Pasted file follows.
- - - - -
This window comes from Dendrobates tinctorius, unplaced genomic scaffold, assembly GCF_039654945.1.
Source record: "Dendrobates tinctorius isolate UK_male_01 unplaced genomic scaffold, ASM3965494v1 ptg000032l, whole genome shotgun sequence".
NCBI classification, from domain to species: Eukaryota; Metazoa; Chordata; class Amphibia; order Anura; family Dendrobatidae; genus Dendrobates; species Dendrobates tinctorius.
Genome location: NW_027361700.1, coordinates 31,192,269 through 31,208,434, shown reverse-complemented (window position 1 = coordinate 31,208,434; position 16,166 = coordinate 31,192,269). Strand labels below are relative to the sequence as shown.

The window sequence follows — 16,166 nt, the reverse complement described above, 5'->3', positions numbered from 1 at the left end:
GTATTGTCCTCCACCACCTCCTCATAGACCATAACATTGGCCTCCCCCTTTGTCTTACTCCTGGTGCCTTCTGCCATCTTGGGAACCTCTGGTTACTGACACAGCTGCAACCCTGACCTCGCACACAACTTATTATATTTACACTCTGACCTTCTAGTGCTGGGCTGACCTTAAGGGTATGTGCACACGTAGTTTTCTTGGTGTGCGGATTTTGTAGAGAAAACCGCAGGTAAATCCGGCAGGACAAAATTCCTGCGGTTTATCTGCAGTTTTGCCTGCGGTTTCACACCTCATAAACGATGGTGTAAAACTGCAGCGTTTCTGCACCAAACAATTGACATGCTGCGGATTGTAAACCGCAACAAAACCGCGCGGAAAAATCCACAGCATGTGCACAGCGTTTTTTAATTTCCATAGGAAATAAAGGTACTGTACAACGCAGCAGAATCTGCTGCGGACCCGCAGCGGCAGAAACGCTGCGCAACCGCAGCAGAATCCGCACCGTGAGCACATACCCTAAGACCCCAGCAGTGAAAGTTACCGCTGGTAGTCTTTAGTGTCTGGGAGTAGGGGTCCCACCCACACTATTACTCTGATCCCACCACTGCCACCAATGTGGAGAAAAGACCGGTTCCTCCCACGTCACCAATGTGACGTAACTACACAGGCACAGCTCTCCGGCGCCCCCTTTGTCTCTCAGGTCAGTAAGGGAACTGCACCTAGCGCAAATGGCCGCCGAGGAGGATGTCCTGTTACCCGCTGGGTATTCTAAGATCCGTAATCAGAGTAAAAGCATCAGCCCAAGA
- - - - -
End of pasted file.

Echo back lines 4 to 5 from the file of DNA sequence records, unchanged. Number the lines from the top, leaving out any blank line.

Genome location: NW_027361700.1, coordinates 31,192,269 through 31,208,434, shown reverse-complemented (window position 1 = coordinate 31,208,434; position 16,166 = coordinate 31,192,269). Strand labels below are relative to the sequence as shown.

The window sequence follows — 16,166 nt, the reverse complement described above, 5'->3', positions numbered from 1 at the left end: